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Our narcissistic selves

By James Cumes - posted Wednesday, 13 September 2006

By and large, Australians don’t have “creeds” - and, if they did, they couldn’t articulate them. Most of us couldn’t frame a manifesto to which we could give “common” support.

What we do have is an essentially narcissistic character that responds to the theme “I want to - and I’m going to - do it my way”. We are or would like to consider ourselves to be individualistic, independent and creative.

This might be thought to show symptoms of immaturity - the narcissism of the child - not quite the illness of the autistic, but heading in that direction.


But that is too simple. The essential, and potentially self-destructive, character of humanity is that we are all narcissistic, wherever we were born, whatever our racial characteristics and whatever our “culture”. We all have an intense affection focused on ourselves or, if we lack such an affection - or have it in what we regard as insufficient intensity - we all want to win it, be awarded it or somehow or other to realise it. Above all, we want others to recognise that we have a worth approximating to our self-assessment.

For much of humanity, the self-image of individuals or the group is the image of the god they worship - who, in turn, is in their image. They see their actions as divinely inspired and godlike. They are superior to all other creation and may be unique in the universe.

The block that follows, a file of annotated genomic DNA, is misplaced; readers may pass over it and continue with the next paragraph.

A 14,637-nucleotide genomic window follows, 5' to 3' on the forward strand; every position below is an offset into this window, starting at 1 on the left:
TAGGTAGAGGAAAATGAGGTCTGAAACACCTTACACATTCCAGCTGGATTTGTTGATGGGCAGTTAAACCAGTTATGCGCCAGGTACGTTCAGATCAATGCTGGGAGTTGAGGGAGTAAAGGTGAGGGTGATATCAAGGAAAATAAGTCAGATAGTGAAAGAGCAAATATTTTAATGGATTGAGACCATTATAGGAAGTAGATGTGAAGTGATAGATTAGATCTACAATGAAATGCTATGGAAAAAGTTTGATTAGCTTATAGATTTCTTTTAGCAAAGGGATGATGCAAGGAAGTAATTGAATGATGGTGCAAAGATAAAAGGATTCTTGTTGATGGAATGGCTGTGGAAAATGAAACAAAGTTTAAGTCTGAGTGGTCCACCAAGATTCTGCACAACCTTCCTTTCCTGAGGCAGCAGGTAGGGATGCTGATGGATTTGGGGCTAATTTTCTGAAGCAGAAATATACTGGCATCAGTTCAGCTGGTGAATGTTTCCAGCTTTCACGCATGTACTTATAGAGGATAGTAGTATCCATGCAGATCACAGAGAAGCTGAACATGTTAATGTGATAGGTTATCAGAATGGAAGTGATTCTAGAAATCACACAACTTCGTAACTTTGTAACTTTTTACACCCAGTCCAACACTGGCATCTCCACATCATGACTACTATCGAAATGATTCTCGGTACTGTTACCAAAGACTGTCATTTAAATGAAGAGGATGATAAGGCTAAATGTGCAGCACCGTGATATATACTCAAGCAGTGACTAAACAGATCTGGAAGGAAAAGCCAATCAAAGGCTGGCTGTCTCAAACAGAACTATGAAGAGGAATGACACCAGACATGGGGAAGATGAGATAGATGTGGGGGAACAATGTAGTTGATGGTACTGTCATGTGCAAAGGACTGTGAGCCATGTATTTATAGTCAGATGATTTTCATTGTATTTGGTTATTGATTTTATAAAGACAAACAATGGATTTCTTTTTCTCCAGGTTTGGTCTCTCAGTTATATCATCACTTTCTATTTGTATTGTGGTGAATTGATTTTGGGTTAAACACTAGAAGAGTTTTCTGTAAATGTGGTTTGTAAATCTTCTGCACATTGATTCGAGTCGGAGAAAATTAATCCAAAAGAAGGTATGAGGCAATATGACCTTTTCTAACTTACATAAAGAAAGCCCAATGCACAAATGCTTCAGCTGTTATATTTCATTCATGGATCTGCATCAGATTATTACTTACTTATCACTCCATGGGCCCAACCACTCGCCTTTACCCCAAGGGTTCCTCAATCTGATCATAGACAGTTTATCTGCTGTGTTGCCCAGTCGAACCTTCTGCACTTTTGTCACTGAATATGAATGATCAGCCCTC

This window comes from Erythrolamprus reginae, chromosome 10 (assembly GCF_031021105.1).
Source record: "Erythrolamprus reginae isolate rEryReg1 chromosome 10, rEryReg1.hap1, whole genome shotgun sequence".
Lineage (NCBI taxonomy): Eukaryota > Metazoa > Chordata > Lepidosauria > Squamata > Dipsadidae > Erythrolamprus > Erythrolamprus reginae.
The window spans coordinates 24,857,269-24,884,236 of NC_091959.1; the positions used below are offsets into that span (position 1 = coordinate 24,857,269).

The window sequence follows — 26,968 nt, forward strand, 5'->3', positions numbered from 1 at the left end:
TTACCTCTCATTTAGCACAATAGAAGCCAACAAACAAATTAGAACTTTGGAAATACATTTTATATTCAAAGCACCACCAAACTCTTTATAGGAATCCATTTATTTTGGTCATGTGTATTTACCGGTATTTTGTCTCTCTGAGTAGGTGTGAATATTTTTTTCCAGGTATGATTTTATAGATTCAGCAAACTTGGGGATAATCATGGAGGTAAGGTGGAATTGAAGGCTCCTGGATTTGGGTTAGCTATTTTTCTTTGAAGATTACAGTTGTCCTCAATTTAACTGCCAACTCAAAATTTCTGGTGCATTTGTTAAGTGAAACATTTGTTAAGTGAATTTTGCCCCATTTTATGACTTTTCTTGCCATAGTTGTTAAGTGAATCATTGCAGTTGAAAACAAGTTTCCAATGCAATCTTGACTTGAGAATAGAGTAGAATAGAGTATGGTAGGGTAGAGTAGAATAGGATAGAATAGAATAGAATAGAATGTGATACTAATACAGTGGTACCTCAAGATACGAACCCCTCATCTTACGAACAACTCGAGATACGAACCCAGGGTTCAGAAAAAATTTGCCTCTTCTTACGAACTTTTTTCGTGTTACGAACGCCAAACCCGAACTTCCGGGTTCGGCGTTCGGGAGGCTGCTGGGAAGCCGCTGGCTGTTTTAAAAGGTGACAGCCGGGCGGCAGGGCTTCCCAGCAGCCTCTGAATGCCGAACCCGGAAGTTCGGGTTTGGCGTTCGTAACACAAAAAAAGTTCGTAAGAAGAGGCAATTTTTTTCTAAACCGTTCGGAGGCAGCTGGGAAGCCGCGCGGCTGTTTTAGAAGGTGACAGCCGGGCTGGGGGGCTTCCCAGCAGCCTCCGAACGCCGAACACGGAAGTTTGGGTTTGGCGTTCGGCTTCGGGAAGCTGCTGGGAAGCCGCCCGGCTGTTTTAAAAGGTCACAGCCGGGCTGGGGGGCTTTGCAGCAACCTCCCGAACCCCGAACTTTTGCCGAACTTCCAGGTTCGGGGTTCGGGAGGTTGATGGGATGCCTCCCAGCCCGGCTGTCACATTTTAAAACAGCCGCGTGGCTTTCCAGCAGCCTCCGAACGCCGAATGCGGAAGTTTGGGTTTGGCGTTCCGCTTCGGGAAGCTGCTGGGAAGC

Australians are no less narcissistic than the rest of their species but probably no more. They have been responsible and industrious enough to build a remarkable material and even non-material civilisation, in a remarkably short time on a not-remarkably accommodative continent. True, they destroyed a previous civilisation in building their own but they show some signs of maturity in their rhetoric of circumscribed regret.

In confronting this dichotomy between accomplishment and violation, what “creed” does it suggest we have in “common?” How far, as individuals, have we been party to the accomplishment and how far to the violation, and other more negative aspects, of our civilisation, culture and society?

In probing this, we move from the phenomenon of individual narcissism to the much more significant, potentially more valuable, but above all potentially more catastrophic phenomenon of narcissistic transference.

How strong are we Australians within our own bodies, minds and “souls”? Like the rest of humanity, some of us are stronger than others. A few - the supermen of Nietzsche - might be able to live within themselves - strong in their own self-image. In denying God, Nietzsche was the typical individualist genius: "Do not believe those who speak of supra-terrestrial hopes." He rejected all forms of narcissistic transference, believing the godhead could and did reside in him. His philosophy was the antithesis of the blind fanaticism characterising Nazism - with which his name has, ironically, been so unjustly linked.


Another robust individualist, the explorer, anthropologist and writer, Richard Burton, proudly proclaimed he'd broken all Ten Commandments. His advice to others was:

Do what thy manhood bids thee do, from none but self expect applause. He noblest lives and dies who makes and keeps his self-made laws.

All other life is living death, a world where none but phantoms dwell;

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About the Author

James Cumes is a former Australian ambassador and author of America's Suicidal Statecraft: The Self-Destruction of a Superpower (2006).

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